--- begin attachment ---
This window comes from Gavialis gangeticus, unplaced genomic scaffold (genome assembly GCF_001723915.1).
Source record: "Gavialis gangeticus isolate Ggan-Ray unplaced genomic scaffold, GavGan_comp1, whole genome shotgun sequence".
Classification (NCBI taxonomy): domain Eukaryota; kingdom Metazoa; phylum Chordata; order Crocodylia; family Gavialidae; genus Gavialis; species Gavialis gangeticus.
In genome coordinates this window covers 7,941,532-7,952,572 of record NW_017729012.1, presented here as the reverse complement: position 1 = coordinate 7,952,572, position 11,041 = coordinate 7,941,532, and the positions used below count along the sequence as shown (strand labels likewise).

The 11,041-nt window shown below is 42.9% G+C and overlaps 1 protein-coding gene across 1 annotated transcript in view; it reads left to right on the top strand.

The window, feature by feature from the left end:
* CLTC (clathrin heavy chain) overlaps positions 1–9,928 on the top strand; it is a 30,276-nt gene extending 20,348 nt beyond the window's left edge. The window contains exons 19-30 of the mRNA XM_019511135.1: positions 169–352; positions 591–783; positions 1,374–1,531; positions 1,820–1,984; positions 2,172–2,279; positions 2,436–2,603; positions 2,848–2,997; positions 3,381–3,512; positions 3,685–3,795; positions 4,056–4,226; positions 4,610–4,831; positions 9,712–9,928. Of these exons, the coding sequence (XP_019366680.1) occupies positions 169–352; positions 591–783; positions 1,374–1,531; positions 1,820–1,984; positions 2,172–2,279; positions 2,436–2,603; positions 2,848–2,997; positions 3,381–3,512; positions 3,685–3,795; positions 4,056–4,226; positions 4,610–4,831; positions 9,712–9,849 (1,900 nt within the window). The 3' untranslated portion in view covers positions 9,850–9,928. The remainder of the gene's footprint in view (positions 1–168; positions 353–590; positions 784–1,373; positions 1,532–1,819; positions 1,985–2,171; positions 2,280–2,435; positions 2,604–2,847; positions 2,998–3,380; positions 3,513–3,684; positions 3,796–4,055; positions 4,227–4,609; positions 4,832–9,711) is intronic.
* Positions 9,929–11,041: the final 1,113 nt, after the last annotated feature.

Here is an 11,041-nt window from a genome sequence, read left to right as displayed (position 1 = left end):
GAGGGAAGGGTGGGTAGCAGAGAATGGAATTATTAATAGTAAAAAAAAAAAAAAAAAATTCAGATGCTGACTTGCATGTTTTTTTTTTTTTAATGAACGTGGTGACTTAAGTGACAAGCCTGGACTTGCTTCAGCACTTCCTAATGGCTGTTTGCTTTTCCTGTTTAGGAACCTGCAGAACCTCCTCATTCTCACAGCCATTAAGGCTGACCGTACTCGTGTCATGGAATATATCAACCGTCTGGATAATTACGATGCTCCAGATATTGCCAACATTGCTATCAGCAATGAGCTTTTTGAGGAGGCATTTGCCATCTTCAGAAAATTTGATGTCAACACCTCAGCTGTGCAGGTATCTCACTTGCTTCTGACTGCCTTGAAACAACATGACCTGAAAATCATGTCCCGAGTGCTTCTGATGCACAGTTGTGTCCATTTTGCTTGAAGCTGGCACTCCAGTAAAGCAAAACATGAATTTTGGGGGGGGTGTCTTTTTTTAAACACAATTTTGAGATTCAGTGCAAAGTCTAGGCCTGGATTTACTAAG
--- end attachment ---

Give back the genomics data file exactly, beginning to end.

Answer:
This window comes from Gavialis gangeticus, unplaced genomic scaffold (genome assembly GCF_001723915.1).
Source record: "Gavialis gangeticus isolate Ggan-Ray unplaced genomic scaffold, GavGan_comp1, whole genome shotgun sequence".
Classification (NCBI taxonomy): domain Eukaryota; kingdom Metazoa; phylum Chordata; order Crocodylia; family Gavialidae; genus Gavialis; species Gavialis gangeticus.
In genome coordinates this window covers 7,941,532-7,952,572 of record NW_017729012.1, presented here as the reverse complement: position 1 = coordinate 7,952,572, position 11,041 = coordinate 7,941,532, and the positions used below count along the sequence as shown (strand labels likewise).

The 11,041-nt window shown below is 42.9% G+C and overlaps 1 protein-coding gene across 1 annotated transcript in view; it reads left to right on the top strand.

The window, feature by feature from the left end:
* CLTC (clathrin heavy chain) overlaps positions 1–9,928 on the top strand; it is a 30,276-nt gene extending 20,348 nt beyond the window's left edge. The window contains exons 19-30 of the mRNA XM_019511135.1: positions 169–352; positions 591–783; positions 1,374–1,531; positions 1,820–1,984; positions 2,172–2,279; positions 2,436–2,603; positions 2,848–2,997; positions 3,381–3,512; positions 3,685–3,795; positions 4,056–4,226; positions 4,610–4,831; positions 9,712–9,928. Of these exons, the coding sequence (XP_019366680.1) occupies positions 169–352; positions 591–783; positions 1,374–1,531; positions 1,820–1,984; positions 2,172–2,279; positions 2,436–2,603; positions 2,848–2,997; positions 3,381–3,512; positions 3,685–3,795; positions 4,056–4,226; positions 4,610–4,831; positions 9,712–9,849 (1,900 nt within the window). The 3' untranslated portion in view covers positions 9,850–9,928. The remainder of the gene's footprint in view (positions 1–168; positions 353–590; positions 784–1,373; positions 1,532–1,819; positions 1,985–2,171; positions 2,280–2,435; positions 2,604–2,847; positions 2,998–3,380; positions 3,513–3,684; positions 3,796–4,055; positions 4,227–4,609; positions 4,832–9,711) is intronic.
* Positions 9,929–11,041: the final 1,113 nt, after the last annotated feature.

Here is an 11,041-nt window from a genome sequence, read left to right as displayed (position 1 = left end):
GAGGGAAGGGTGGGTAGCAGAGAATGGAATTATTAATAGTAAAAAAAAAAAAAAAAAATTCAGATGCTGACTTGCATGTTTTTTTTTTTTTAATGAACGTGGTGACTTAAGTGACAAGCCTGGACTTGCTTCAGCACTTCCTAATGGCTGTTTGCTTTTCCTGTTTAGGAACCTGCAGAACCTCCTCATTCTCACAGCCATTAAGGCTGACCGTACTCGTGTCATGGAATATATCAACCGTCTGGATAATTACGATGCTCCAGATATTGCCAACATTGCTATCAGCAATGAGCTTTTTGAGGAGGCATTTGCCATCTTCAGAAAATTTGATGTCAACACCTCAGCTGTGCAGGTATCTCACTTGCTTCTGACTGCCTTGAAACAACATGACCTGAAAATCATGTCCCGAGTGCTTCTGATGCACAGTTGTGTCCATTTTGCTTGAAGCTGGCACTCCAGTAAAGCAAAACATGAATTTTGGGGGGGGTGTCTTTTTTTAAACACAATTTTGAGATTCAGTGCAAAGTCTAGGCCTGGATTTACTAAG